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A CHIEF CONSTABLE is fighting back against violence in lawless Britain by arming all his officers with Taser stun guns.
Nick Adderley of Northampton Police, said “enough is enough” and pledged to tackle the scourge of violent assaults with the 50,000-volt weapons for frontline staff.
Mr Adderley’s force will become the first in Britain to issue Tasers as standard, in a move backed by his police and crime commissioner.
Speaking exclusively to the Daily Express last night, he said: “I can’t sit here and preside over a situation where my officers are exposed to increasing levels of violence when at my disposal is equipment that could save an officer’s life. Enough is enough. Mine will be the first force to issue a Taser to every officer who wants one.”
There is mounting concern tens of thousands of beat officers are ill-equipped to deal with the life-threatening danger posed by criminals operating with impunity on Britain’s Wild West streets.
In Northamptonshire, there has been a near 50 percent increase in attacks on police in two years.
Standard issue police protective equipment includes a baton, CS spray, leg and arm restraints and handcuffs.
But the deployment of Tasers is a matter for individual forces, meaning the majority of officers do not carry them because of the cost.
There are only around 17,000 Taser-trained police out of 123,000 officers in England and Wales.
Experts want the Home Office to fund the purchase, training and use of the weapon to ensure there is blanket coverage to combat the violence officers face every day.
Police Federation of England and Wales national chairman John Apter said: “We should ensure every officer who wants to carry a Taser can do so. Officer safety should never come second to balancing the books.
“We can’t have police officers feeling vulnerable because they don’t have the equipment to protect and defend themselves – that’s morally incomprehensible.”
The call to arms comes after one of policing’s darkest weeks.
Newlywed PC Andrew Harper, 28, was dragged to his death on Thursday night while responding to a reported burglary in Berkshire.
PC Harper, with the Thames Valley force, was the first officer to die on duty since PC Keith Palmer was stabbed to death outside Parliament in March 2017.
A week earlier, Metropolitan Policeman PC Stuart Outten, 28, was stabbed in the head as he tried to stop a van in Leyton, east London.
He Tasered his assailant, despite his horrific injuries.
PC Gareth Phillips, 42, was left with a broken pelvis and head, abdominal and other internal injuries after he was run over with his own patrol car in Birmingham.
Mr Adderley said it would take 18 months to two years to train and equip all frontline officers, at an initial cost of £220,000.
Priority will be given to first response officers and neighbourhood units before the weapon is rolled out across the force.
Mr Adderley said: “It is my submission Taser will be standard issue equipment in three years, but I am not prepared to wait, so I have pressed the button now.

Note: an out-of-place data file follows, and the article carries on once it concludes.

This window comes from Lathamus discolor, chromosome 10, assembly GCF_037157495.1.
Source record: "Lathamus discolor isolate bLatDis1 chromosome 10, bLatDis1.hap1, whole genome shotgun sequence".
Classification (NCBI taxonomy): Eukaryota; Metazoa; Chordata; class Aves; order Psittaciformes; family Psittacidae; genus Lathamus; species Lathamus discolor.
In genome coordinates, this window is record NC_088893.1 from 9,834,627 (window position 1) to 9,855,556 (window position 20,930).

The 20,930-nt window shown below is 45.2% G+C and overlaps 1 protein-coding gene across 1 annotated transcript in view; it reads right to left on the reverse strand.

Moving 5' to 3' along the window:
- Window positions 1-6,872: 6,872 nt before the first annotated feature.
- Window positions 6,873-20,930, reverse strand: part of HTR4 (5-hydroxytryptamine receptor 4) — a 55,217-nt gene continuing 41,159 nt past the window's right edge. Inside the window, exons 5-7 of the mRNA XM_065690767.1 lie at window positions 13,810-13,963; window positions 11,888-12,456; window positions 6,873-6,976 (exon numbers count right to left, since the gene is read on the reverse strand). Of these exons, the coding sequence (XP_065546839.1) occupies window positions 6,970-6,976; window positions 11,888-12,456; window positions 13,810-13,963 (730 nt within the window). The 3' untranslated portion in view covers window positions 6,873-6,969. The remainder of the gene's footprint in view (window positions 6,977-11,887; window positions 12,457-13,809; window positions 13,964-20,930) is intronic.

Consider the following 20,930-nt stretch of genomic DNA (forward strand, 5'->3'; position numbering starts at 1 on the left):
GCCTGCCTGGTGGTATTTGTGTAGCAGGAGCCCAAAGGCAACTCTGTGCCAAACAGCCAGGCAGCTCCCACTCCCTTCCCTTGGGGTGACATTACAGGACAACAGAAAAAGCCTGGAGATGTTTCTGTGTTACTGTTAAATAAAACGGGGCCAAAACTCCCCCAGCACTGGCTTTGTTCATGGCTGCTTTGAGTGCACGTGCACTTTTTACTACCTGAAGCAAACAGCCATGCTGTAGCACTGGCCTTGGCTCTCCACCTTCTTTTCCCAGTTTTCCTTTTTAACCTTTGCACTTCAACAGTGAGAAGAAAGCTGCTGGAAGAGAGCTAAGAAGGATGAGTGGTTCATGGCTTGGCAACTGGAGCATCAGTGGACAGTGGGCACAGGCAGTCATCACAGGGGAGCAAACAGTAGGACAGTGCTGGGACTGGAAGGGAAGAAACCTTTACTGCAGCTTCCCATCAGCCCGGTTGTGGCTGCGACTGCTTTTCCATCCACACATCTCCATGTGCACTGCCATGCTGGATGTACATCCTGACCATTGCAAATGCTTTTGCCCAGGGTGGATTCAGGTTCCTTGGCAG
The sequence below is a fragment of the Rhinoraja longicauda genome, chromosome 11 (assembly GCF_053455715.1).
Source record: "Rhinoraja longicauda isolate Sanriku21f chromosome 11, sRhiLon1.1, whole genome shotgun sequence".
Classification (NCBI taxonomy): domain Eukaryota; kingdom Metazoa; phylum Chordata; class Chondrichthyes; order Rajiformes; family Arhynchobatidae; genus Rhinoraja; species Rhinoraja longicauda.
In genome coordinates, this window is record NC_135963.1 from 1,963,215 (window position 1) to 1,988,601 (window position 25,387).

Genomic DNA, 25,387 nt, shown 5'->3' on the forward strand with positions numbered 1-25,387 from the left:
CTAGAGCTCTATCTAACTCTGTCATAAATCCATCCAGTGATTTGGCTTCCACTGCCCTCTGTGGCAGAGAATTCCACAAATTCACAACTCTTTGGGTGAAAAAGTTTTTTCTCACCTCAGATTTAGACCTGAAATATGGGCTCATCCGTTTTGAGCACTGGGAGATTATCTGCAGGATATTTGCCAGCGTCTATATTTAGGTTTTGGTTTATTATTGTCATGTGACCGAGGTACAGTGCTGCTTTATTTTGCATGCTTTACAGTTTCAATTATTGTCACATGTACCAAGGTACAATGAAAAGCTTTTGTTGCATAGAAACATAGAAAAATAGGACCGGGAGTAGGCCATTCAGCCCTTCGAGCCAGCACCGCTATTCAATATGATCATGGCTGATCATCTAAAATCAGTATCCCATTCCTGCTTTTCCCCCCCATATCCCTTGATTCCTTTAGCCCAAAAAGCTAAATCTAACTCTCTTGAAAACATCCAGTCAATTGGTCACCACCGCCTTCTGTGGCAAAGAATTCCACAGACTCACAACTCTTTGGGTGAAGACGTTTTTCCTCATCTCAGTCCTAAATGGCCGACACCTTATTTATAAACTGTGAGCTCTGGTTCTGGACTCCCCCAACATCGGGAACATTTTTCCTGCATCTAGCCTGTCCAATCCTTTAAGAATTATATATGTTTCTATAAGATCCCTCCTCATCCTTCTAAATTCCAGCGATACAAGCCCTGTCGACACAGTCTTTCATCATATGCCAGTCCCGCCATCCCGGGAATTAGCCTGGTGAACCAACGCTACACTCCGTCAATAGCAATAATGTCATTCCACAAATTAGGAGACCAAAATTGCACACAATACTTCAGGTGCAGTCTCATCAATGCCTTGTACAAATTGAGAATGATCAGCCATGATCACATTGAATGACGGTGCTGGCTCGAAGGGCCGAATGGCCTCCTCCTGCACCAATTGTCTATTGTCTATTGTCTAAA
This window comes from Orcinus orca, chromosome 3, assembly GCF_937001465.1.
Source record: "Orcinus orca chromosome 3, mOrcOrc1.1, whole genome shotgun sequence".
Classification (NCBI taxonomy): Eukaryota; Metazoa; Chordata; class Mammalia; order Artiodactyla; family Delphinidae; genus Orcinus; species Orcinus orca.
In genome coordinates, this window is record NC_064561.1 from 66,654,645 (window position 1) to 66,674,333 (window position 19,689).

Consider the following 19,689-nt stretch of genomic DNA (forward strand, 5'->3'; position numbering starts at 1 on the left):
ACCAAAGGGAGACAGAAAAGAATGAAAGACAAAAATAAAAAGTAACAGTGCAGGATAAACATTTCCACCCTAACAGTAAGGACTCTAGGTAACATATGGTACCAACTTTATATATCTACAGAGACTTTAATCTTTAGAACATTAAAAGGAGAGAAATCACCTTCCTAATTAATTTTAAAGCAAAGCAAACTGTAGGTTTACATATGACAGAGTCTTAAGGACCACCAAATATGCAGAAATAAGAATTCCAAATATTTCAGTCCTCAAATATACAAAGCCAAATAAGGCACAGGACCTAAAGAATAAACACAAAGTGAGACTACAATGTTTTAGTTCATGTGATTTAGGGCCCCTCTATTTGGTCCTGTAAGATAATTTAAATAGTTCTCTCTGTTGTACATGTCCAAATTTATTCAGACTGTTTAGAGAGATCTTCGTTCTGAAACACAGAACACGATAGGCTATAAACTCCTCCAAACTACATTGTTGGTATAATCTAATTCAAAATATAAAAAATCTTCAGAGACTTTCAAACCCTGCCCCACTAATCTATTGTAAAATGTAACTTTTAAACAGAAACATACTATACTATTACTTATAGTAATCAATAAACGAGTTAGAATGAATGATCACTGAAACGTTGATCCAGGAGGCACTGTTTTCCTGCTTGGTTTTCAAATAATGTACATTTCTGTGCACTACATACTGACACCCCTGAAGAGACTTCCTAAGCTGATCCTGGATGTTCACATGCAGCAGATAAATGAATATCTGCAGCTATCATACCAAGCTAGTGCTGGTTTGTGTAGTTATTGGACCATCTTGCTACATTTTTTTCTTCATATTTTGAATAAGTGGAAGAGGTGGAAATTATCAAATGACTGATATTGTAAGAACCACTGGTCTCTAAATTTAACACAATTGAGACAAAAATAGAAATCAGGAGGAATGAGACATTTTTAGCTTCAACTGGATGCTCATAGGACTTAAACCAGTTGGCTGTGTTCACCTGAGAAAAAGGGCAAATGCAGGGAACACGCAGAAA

“I went to see the Police and Fire Crime Commissioner [Stephen Mold] yesterday and he was fully supportive.
“There are people out there who are prepared to seriously injure, or worse.
“We haven’t moved with the times and we have to move with the times to combat the threat we are facing daily from those who simply have no respect for law and order.
“I wouldn’t be doing my job if I sat here and didn’t take the steps necessary to give my officers equipment that could save their lives and the lives of the public we serve.”
A recent Police Federation survey found 94 percent of officers said Tasers should be issued to more frontline officers.
Home Office figures show the “conducted energy devices” were used in 17,100 incidents in the year to March 2018, up from 11,300 the year before.
However, in 85 per cent of cases, they were not discharged.
If an officer draws, aims and places a Taser red dot on the suspect, the weapon is “used”, but not discharged.
It is usually enough to quell the threat.
The most common reason for Taser use is personal protection and to make an arrest.
An officer’s ability to carry a Taser is determined by the amount of time they have been in the force.
They are required to have the support of their supervisor, endorsement at superintendent level and pass the training course.
The weapon was first introduced in 2004 on a trial basis before it was used by specially trained units.
Officers receive 18 hours of training over three days, the longest of anywhere in the world.
Tory MP David Davies, a former Special Constable who received Taser instruction, said: “All officers should be trained to use Taser and carry them if they wish.
“It is more effective in many situations than the asp [baton] and is less likely to cause injury to the subject.”
“The point of the Taser is to keep somebody at bay. In the vast majority of cases, it is not deployed.”
Police were victims of 10,399 assaults which caused injuries last year, up 32 percent from 7,903 in 2015-2016.
There were a further 20,578 assaults that did not cause injuries.